In the study, the researchers found that the shape of the cerebral cortex correlates with genetic ancestry.
Researchers at the University of California, San Diego and the School of Medicine have found that the three-dimensional shape of the cerebral cortex – the wrinkled outer layer of the brain controlling many functions of thinking and sensation – strongly correlates with ancestral background. The study, published online July 9 in Current Biology, opens the door to more precise studies of brain anatomy going forward and could eventually lead to more personalized medicine approaches for diagnosing and treating brain diseases.
“If we can account for a large percentage of brain structure based on an individual’s genes, we’re in a better position to detect smaller variations in the brain that might be important in understanding disease or developmental issues,” said the study’s senior author Anders Dale, PhD, professor of radiology, neurosciences, psychiatry and cognitive science, and director of the Center for Translational Imaging and Precision Medicine at UC San Diego.
In their study, the researchers found they could predict with “a relatively high degree of accuracy an individual’s genetic ancestry based on the geometry of their cerebral cortex.”
They found no relationship between brain shape and functional or cognitive abilities, Dale said, but rather a trove of information about how minute differences in brain geometry could be correlated with genetic lineage.
“The geometry of the brain’s cortical surface contains rich information about ancestry,” said the study’s first author, Chun Chieh Fan, MD, a graduate student in cognitive science. “Even in the modern contemporary U.S. population, with its melting pot of different cultures, it was still possible to correlate brain cortex structure to ancestral background.”
Four continental populations were used as ancestral references: European, West African, East Asian and Native American. The metrics for summarizing genetic ancestry in each ancestral component were standardized as proportions ranging from 0 to 100 percent.
“We looked to see how well we could predict how much genetic ancestry they had from Africa, Europe and so forth,” said study co-author Terry Jernigan, PhD, professor of cognitive science, psychiatry and radiology, adding that cortex differences between various lineages were focused in certain areas. “There were various systematic differences, particularly in the folding and gyrification patterns of the cortex,” said Jernigan, also director of the university’s Center for Human Development. “Those patterns were quite strongly reflective of genetic ancestry.”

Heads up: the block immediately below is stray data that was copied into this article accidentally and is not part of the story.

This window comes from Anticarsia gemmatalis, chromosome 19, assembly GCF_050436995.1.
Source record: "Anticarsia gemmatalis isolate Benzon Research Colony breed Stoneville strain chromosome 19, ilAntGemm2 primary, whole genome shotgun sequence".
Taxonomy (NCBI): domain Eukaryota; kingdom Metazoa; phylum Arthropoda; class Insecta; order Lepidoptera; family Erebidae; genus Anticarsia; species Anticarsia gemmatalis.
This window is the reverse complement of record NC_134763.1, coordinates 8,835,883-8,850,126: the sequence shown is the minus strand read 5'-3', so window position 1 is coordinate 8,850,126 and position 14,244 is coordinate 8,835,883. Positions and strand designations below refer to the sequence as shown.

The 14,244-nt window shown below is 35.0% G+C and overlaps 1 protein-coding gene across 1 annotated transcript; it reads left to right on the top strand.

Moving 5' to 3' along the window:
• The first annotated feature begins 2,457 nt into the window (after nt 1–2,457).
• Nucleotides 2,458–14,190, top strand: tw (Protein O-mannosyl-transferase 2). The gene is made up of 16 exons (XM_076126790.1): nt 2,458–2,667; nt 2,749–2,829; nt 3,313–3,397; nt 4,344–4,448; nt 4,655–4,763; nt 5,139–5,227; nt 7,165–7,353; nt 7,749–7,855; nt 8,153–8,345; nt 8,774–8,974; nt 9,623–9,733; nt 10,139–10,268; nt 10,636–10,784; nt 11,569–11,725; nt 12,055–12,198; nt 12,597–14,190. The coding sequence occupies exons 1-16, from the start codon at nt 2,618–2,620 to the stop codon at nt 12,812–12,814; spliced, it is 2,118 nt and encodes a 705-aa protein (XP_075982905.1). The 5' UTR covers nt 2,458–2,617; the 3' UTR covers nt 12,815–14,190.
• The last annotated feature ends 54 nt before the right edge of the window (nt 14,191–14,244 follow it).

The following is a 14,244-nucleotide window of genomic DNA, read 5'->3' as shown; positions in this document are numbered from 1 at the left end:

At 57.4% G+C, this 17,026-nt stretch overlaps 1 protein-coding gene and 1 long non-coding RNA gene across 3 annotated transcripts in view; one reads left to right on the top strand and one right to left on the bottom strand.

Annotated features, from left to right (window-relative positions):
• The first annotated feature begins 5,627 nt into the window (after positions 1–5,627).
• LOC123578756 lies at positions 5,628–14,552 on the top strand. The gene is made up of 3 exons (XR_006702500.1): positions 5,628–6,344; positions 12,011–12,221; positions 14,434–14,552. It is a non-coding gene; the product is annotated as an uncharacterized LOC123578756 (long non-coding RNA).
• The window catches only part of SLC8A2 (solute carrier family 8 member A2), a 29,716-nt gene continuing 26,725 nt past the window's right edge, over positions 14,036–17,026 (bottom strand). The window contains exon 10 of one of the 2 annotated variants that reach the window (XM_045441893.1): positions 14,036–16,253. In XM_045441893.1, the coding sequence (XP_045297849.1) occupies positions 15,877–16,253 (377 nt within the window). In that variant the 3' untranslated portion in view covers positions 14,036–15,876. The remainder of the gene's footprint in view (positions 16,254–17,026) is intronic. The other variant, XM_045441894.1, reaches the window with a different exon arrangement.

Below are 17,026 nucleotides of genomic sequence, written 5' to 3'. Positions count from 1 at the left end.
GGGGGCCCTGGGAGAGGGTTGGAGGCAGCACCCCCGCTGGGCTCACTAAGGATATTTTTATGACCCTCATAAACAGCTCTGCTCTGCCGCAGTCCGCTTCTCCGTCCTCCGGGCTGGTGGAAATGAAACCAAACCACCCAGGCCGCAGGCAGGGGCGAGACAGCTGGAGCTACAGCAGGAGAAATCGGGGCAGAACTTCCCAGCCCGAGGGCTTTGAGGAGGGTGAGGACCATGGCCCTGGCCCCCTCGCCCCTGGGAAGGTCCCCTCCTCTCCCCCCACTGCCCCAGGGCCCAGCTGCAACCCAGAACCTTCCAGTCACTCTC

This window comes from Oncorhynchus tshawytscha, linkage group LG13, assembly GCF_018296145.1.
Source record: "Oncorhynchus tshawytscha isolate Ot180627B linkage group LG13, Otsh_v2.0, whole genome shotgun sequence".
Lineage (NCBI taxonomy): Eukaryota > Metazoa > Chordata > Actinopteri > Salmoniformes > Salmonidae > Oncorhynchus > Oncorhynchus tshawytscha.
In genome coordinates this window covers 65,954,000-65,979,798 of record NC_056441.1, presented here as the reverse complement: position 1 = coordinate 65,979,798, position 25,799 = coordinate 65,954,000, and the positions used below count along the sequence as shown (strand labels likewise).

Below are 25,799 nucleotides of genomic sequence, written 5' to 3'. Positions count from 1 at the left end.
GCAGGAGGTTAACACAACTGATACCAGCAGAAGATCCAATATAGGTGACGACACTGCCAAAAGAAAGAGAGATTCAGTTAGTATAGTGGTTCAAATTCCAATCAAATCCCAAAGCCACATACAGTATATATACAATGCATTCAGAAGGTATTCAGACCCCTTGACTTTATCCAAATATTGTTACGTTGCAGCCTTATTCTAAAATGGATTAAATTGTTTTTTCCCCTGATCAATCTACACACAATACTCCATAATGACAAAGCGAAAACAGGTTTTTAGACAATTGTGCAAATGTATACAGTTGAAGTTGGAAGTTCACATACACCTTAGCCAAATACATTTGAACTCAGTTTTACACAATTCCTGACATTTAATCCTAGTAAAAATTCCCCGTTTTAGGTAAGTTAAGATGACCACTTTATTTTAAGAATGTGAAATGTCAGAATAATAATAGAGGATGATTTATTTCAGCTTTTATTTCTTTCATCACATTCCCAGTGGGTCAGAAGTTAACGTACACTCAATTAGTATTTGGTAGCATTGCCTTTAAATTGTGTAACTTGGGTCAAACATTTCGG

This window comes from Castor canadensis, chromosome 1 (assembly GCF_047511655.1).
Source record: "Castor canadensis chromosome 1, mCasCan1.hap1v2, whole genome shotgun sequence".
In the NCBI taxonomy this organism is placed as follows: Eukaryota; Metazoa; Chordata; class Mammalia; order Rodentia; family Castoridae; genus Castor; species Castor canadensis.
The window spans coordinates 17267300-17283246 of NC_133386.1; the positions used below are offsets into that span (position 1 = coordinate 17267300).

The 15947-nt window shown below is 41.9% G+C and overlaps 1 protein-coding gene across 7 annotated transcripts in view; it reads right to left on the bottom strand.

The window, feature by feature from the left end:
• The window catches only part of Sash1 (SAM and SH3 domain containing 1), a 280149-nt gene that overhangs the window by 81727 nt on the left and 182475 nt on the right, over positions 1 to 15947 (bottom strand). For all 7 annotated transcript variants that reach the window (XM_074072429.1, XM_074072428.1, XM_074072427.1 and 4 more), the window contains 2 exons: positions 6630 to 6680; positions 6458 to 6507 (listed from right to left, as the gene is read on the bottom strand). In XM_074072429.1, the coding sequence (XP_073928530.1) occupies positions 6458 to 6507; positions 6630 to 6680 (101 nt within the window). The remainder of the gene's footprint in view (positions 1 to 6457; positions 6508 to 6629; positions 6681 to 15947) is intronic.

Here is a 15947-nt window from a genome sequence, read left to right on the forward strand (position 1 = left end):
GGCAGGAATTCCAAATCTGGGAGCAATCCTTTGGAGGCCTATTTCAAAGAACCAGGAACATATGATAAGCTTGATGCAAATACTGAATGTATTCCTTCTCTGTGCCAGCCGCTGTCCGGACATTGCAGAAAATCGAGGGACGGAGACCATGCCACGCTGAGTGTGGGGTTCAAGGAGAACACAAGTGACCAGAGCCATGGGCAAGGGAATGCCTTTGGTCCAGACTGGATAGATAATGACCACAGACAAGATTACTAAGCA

The researchers reported that the cortical patterns accounted for 47 to 66 percent of the variation among individuals in their genetic ancestry, depending on the ancestral lineage.
The researchers analyzed data from the Pediatric Imaging, Neurocognition and Genetics (PING) study, a major data collection project funded by the National Institute on Drug Abuse and the National Institute of Child Health and Human Development in 2009. The project collected neuroimaging and genotyping data from more than 1,200 children and adolescents at 10 sites in the United States to create a data repository to advance research efforts worldwide. UC San Diego was the coordinating center for the PING study and Dale and Jernigan were its co-principal investigators.
Jernigan said the research team used a subset of PING data for the brain cortex study, analyzing genetic and neuroimaging information from 562 children aged 12 years and older, a group chosen because the cortex surface changes little after age 12. First, the genetic data for each of the individual children was analyzed to determine their different ancestral lineages. Next, the researchers took the children’s neuroimaging scans and analyzed them using a sophisticated brain imaging analysis software suite, known as FreeSurfer, originally developed by Dale and colleagues at UC San Diego in 1993 and now widely used by the research community.
The software used quantitative modeling and algorithms to map the shape of the cerebral cortex. The results were compared to the individuals’ genetic data and patterns linked to genetic lineage emerged. “There was a lot of variability in our participant population,” said Jernigan, explaining that the children’s genetic results ran along a continuum, where a child might be 40 percent one lineage and 60 percent another.
Dale said the differences in cortex shapes between the various ancestries are “subtle, but systematic.” He said understanding these differences will be important in refining future brain research and also in creating appropriate standards of comparison for the various ancestral groups, and for those which are a mixture of different groups.
Jernigan agreed: “In order to understand what might be abnormal for a particular individual, it is very important to control for the differences in brain structure that are simply reflective of genetic ancestry. We need to develop better genetically informed analysis for detecting abnormalities in the brain and for measuring differences in the brain that might account for disease symptoms. This study is a step in the right direction and has implications for how people conduct brain research going forward.”
Co-authors of this study also include: Hauke Bartsch, Andrew Schork, Chi-Hua Chen, Min-Tzu Lo, Timothy T. Brown, Joshua Kuperman, Donald Hagler, Jr., UCSD; Yunpeng Wang, UCSD and the University of Oslo, Norway; and Nicholas Schork, J Craig Venter Institute.
The research was funded, in part, by PING (NIH grant RC2DA029475) and the National Institute on Drug Abuse and the Eunice Kennedy Shriver National Institute of Child Health and Human Development.